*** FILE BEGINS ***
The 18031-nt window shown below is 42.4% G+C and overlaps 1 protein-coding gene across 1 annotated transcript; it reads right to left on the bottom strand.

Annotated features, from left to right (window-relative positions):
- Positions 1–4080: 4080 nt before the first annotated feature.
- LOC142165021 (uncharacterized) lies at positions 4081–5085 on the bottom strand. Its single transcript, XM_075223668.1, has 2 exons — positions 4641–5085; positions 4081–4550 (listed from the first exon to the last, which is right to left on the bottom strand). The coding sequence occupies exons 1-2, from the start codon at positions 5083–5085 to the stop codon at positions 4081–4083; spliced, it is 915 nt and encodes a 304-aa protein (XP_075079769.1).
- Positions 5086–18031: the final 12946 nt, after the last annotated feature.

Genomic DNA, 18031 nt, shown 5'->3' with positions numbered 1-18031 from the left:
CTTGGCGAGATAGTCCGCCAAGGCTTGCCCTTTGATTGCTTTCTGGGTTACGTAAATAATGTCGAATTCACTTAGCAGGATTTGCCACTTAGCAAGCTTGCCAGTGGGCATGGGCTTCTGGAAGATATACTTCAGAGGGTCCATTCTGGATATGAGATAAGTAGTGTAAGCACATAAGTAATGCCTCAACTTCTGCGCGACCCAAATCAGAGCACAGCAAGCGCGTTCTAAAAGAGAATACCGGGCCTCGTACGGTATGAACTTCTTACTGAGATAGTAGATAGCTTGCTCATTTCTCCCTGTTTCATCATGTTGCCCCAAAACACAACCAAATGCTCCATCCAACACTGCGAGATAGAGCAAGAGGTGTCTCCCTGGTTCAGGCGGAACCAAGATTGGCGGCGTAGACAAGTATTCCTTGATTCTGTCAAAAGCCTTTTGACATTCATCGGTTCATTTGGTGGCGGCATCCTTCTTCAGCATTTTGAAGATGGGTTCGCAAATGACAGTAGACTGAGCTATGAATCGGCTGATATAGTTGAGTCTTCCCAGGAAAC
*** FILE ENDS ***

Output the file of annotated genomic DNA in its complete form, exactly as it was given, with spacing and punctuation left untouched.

The 18031-nt window shown below is 42.4% G+C and overlaps 1 protein-coding gene across 1 annotated transcript; it reads right to left on the bottom strand.

Annotated features, from left to right (window-relative positions):
- Positions 1–4080: 4080 nt before the first annotated feature.
- LOC142165021 (uncharacterized) lies at positions 4081–5085 on the bottom strand. Its single transcript, XM_075223668.1, has 2 exons — positions 4641–5085; positions 4081–4550 (listed from the first exon to the last, which is right to left on the bottom strand). The coding sequence occupies exons 1-2, from the start codon at positions 5083–5085 to the stop codon at positions 4081–4083; spliced, it is 915 nt and encodes a 304-aa protein (XP_075079769.1).
- Positions 5086–18031: the final 12946 nt, after the last annotated feature.

Genomic DNA, 18031 nt, shown 5'->3' with positions numbered 1-18031 from the left:
CTTGGCGAGATAGTCCGCCAAGGCTTGCCCTTTGATTGCTTTCTGGGTTACGTAAATAATGTCGAATTCACTTAGCAGGATTTGCCACTTAGCAAGCTTGCCAGTGGGCATGGGCTTCTGGAAGATATACTTCAGAGGGTCCATTCTGGATATGAGATAAGTAGTGTAAGCACATAAGTAATGCCTCAACTTCTGCGCGACCCAAATCAGAGCACAGCAAGCGCGTTCTAAAAGAGAATACCGGGCCTCGTACGGTATGAACTTCTTACTGAGATAGTAGATAGCTTGCTCATTTCTCCCTGTTTCATCATGTTGCCCCAAAACACAACCAAATGCTCCATCCAACACTGCGAGATAGAGCAAGAGGTGTCTCCCTGGTTCAGGCGGAACCAAGATTGGCGGCGTAGACAAGTATTCCTTGATTCTGTCAAAAGCCTTTTGACATTCATCGGTTCATTTGGTGGCGGCATCCTTCTTCAGCATTTTGAAGATGGGTTCGCAAATGACAGTAGACTGAGCTATGAATCGGCTGATATAGTTGAGTCTTCCCAGGAAAC